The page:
Rest-home residents to return next week

Robyn Bowie.
Robyn Bowie.
The first residents of a South Dunedin rest-home evacuated because of flooding will return next week, but the long-term risk remains.

The Radius Fulton Care Centre in Hillside Rd was evacuated earlier this month after wastewater flowed through the building, damaging the carpets and skirting boards.

Some residents were relocated as far away as Invercargill.

Facility manager Robyn Bowie said the wastewater came back through the building's shower drain pipes.

Unlike in 2015, when flooding severely damaged two wings of the building, the damage this time was less severe and the repairs were not as extensive, Mrs Bowie said.

She was unable to say how much the repairs would cost.

Some residents would move back in on Monday but it would be at least another month before they were all able to return, she said.

Because of repeated flooding issues, the owner of the building, Radius Properties, had been investigating ways to lessen the damage, such as back-flow prevention valves.

But because much of the problem was due to South Dunedin's wastewater infrastructure, there was only so much the company could do.

''You can imagine, 93 residents live here and all their homes were destroyed and it's going to take at least another three to four years for the council to do something.''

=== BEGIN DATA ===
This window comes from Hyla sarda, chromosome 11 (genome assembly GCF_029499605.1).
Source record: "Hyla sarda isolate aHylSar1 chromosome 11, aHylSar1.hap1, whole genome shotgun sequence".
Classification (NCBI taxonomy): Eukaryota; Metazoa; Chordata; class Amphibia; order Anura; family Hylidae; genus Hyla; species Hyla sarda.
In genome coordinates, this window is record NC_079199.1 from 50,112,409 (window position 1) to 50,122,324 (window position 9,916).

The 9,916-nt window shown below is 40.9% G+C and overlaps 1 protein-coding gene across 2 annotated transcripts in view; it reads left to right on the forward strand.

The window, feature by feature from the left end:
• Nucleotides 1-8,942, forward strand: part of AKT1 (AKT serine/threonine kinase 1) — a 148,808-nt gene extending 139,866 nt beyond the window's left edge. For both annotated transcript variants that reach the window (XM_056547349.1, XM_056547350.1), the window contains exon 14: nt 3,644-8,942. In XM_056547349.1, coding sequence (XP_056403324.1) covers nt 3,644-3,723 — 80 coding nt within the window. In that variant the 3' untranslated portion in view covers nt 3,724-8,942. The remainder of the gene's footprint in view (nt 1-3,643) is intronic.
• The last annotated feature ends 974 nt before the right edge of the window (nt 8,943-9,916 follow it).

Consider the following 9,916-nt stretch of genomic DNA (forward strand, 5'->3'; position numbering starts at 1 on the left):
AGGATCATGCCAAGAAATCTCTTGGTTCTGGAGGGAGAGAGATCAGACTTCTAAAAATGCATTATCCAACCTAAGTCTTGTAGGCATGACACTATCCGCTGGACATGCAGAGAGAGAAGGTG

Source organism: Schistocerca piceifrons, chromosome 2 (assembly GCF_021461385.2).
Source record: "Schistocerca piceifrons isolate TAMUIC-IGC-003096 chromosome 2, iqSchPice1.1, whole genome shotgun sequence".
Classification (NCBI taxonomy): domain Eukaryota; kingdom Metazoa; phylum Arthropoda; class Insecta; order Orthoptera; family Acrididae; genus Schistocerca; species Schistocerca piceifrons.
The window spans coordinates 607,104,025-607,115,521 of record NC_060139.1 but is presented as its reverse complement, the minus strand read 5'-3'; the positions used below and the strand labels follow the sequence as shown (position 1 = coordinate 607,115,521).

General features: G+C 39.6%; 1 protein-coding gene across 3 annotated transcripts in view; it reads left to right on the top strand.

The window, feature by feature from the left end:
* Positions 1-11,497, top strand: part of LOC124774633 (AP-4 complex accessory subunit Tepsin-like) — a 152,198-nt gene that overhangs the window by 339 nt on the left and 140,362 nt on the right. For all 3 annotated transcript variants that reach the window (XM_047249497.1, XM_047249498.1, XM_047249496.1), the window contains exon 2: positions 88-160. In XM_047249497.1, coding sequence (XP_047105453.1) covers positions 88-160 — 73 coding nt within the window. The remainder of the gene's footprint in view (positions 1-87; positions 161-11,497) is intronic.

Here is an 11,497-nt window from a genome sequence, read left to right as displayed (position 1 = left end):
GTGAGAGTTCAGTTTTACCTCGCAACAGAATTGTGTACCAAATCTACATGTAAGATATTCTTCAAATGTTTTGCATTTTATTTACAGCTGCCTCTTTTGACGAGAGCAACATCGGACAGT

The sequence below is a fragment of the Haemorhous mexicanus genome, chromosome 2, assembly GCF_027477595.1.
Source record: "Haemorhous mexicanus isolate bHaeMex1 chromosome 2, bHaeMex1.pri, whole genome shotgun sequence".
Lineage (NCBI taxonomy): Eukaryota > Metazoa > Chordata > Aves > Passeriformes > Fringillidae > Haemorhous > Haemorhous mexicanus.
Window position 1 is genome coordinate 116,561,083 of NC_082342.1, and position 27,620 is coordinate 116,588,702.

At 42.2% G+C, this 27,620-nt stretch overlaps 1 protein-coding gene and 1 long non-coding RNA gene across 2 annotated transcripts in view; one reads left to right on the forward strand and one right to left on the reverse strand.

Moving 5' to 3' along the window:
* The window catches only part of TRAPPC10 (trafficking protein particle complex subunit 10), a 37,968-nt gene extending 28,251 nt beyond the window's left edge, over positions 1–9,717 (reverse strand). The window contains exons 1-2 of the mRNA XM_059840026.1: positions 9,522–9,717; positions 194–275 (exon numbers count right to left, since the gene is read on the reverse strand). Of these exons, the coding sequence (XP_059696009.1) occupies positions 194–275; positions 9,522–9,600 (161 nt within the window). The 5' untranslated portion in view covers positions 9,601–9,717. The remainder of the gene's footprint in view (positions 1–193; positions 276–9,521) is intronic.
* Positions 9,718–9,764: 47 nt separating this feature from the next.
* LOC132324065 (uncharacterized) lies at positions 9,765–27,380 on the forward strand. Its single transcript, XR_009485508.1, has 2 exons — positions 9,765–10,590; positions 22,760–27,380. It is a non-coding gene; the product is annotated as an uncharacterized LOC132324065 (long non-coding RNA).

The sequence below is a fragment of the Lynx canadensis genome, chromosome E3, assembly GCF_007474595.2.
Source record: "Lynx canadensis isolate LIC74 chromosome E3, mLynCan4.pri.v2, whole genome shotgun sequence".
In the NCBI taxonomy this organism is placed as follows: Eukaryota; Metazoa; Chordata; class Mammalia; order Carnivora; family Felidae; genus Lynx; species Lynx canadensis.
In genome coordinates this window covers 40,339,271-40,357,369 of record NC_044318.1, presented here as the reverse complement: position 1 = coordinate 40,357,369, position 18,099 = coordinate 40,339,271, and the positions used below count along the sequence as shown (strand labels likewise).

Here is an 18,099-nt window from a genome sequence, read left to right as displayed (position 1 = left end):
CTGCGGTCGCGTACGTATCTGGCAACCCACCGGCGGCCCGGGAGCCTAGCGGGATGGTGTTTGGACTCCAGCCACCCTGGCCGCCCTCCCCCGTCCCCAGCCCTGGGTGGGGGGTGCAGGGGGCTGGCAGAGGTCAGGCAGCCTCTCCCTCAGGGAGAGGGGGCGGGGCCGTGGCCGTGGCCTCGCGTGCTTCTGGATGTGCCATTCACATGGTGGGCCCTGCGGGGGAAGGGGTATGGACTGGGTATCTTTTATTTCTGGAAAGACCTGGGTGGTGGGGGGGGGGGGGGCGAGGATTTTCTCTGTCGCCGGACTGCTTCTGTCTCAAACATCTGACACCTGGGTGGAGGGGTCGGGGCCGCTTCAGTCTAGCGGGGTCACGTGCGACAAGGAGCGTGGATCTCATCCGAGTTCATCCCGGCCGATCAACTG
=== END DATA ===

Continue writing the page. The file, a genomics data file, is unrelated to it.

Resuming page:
''I just find it staggering.''

The evacuation had been traumatic and difficult for both the residents and their families, she said.

A Dunedin City Council spokeswoman said council staff visited the care home during the flooding and short- and long-term options to mitigate flooding in South Dunedin were being worked on.

In its draft 10-year plan, the council has proposed spending $43 million on stormwater improvements in South Dunedin and on an upgrade of the Green Island wastewater treatment plant.

Both aim to reduce wastewater flooding in South Dunedin.

Because of the size of the projects, it was likely the focus in the next two to three years would be on planning and design, the spokeswoman said.



And while people homes are regularly inundated with sewerage, council is pleased to be able to focus on cycle tracks including duplication of bridges. Yeah, $25 mill to extend the bike way to Pt Chalmers is far more important than this sort of trivial expenditure.

But its ok, so long as Dunedin has zero carbon emissions, who really gives a rats about the people of South Dunedin.